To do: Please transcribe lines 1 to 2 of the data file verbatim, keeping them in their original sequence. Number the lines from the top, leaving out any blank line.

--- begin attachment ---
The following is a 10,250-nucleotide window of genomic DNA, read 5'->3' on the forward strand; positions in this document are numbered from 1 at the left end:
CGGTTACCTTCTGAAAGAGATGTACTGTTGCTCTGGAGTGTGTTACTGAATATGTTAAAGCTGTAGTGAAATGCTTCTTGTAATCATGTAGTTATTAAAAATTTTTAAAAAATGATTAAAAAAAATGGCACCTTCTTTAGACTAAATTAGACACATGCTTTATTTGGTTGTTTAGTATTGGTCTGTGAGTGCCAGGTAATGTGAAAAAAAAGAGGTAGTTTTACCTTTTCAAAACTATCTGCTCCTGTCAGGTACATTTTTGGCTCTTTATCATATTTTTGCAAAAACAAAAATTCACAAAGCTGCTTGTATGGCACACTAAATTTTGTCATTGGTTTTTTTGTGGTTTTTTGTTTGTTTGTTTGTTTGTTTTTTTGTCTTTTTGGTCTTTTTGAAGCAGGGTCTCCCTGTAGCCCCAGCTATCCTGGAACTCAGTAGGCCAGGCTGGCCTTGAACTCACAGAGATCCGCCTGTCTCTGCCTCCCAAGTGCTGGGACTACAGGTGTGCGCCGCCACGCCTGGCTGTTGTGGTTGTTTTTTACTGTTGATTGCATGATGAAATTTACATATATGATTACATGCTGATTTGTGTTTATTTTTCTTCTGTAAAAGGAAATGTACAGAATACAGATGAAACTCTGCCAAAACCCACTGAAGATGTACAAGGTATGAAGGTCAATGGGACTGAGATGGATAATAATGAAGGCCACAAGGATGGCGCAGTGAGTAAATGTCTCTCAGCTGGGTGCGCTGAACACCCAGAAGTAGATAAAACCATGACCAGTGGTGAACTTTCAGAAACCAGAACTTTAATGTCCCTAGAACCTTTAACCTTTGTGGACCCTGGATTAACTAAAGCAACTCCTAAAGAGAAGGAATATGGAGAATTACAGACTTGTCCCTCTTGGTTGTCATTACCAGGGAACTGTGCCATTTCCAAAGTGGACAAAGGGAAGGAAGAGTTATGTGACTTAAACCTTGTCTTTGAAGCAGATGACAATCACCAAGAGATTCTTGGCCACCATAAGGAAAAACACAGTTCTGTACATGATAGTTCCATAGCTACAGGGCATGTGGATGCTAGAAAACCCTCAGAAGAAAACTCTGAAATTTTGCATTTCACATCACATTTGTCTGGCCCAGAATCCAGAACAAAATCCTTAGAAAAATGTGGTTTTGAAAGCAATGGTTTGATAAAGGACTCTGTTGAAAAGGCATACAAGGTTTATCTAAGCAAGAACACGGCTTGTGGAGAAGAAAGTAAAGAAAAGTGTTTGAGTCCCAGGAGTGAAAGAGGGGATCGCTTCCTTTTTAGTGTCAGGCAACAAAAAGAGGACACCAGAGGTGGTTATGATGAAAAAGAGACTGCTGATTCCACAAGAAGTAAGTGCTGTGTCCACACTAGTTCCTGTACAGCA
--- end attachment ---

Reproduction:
The following is a 10,250-nucleotide window of genomic DNA, read 5'->3' on the forward strand; positions in this document are numbered from 1 at the left end:
CGGTTACCTTCTGAAAGAGATGTACTGTTGCTCTGGAGTGTGTTACTGAATATGTTAAAGCTGTAGTGAAATGCTTCTTGTAATCATGTAGTTATTAAAAATTTTTAAAAAATGATTAAAAAAAATGGCACCTTCTTTAGACTAAATTAGACACATGCTTTATTTGGTTGTTTAGTATTGGTCTGTGAGTGCCAGGTAATGTGAAAAAAAAGAGGTAGTTTTACCTTTTCAAAACTATCTGCTCCTGTCAGGTACATTTTTGGCTCTTTATCATATTTTTGCAAAAACAAAAATTCACAAAGCTGCTTGTATGGCACACTAAATTTTGTCATTGGTTTTTTTGTGGTTTTTTGTTTGTTTGTTTGTTTGTTTTTTTGTCTTTTTGGTCTTTTTGAAGCAGGGTCTCCCTGTAGCCCCAGCTATCCTGGAACTCAGTAGGCCAGGCTGGCCTTGAACTCACAGAGATCCGCCTGTCTCTGCCTCCCAAGTGCTGGGACTACAGGTGTGCGCCGCCACGCCTGGCTGTTGTGGTTGTTTTTTACTGTTGATTGCATGATGAAATTTACATATATGATTACATGCTGATTTGTGTTTATTTTTCTTCTGTAAAAGGAAATGTACAGAATACAGATGAAACTCTGCCAAAACCCACTGAAGATGTACAAGGTATGAAGGTCAATGGGACTGAGATGGATAATAATGAAGGCCACAAGGATGGCGCAGTGAGTAAATGTCTCTCAGCTGGGTGCGCTGAACACCCAGAAGTAGATAAAACCATGACCAGTGGTGAACTTTCAGAAACCAGAACTTTAATGTCCCTAGAACCTTTAACCTTTGTGGACCCTGGATTAACTAAAGCAACTCCTAAAGAGAAGGAATATGGAGAATTACAGACTTGTCCCTCTTGGTTGTCATTACCAGGGAACTGTGCCATTTCCAAAGTGGACAAAGGGAAGGAAGAGTTATGTGACTTAAACCTTGTCTTTGAAGCAGATGACAATCACCAAGAGATTCTTGGCCACCATAAGGAAAAACACAGTTCTGTACATGATAGTTCCATAGCTACAGGGCATGTGGATGCTAGAAAACCCTCAGAAGAAAACTCTGAAATTTTGCATTTCACATCACATTTGTCTGGCCCAGAATCCAGAACAAAATCCTTAGAAAAATGTGGTTTTGAAAGCAATGGTTTGATAAAGGACTCTGTTGAAAAGGCATACAAGGTTTATCTAAGCAAGAACACGGCTTGTGGAGAAGAAAGTAAAGAAAAGTGTTTGAGTCCCAGGAGTGAAAGAGGGGATCGCTTCCTTTTTAGTGTCAGGCAACAAAAAGAGGACACCAGAGGTGGTTATGATGAAAAAGAGACTGCTGATTCCACAAGAAGTAAGTGCTGTGTCCACACTAGTTCCTGTACAGCA